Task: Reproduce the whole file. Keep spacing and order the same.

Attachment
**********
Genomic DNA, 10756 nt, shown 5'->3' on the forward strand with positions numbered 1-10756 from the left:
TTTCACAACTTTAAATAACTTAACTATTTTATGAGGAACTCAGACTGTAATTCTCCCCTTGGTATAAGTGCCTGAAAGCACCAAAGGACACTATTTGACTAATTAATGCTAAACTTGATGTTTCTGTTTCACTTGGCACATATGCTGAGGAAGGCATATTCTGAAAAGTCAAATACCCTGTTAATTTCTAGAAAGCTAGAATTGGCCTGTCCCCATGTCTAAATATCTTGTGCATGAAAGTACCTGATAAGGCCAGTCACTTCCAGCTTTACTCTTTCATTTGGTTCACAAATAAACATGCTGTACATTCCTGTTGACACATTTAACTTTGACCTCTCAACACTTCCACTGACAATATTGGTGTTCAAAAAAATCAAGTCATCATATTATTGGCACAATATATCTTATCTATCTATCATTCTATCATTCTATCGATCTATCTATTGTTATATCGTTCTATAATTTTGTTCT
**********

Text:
Genomic DNA, 10756 nt, shown 5'->3' on the forward strand with positions numbered 1-10756 from the left:
TTTCACAACTTTAAATAACTTAACTATTTTATGAGGAACTCAGACTGTAATTCTCCCCTTGGTATAAGTGCCTGAAAGCACCAAAGGACACTATTTGACTAATTAATGCTAAACTTGATGTTTCTGTTTCACTTGGCACATATGCTGAGGAAGGCATATTCTGAAAAGTCAAATACCCTGTTAATTTCTAGAAAGCTAGAATTGGCCTGTCCCCATGTCTAAATATCTTGTGCATGAAAGTACCTGATAAGGCCAGTCACTTCCAGCTTTACTCTTTCATTTGGTTCACAAATAAACATGCTGTACATTCCTGTTGACACATTTAACTTTGACCTCTCAACACTTCCACTGACAATATTGGTGTTCAAAAAAATCAAGTCATCATATTATTGGCACAATATATCTTATCTATCTATCATTCTATCATTCTATCGATCTATCTATTGTTATATCGTTCTATAATTTTGTTCT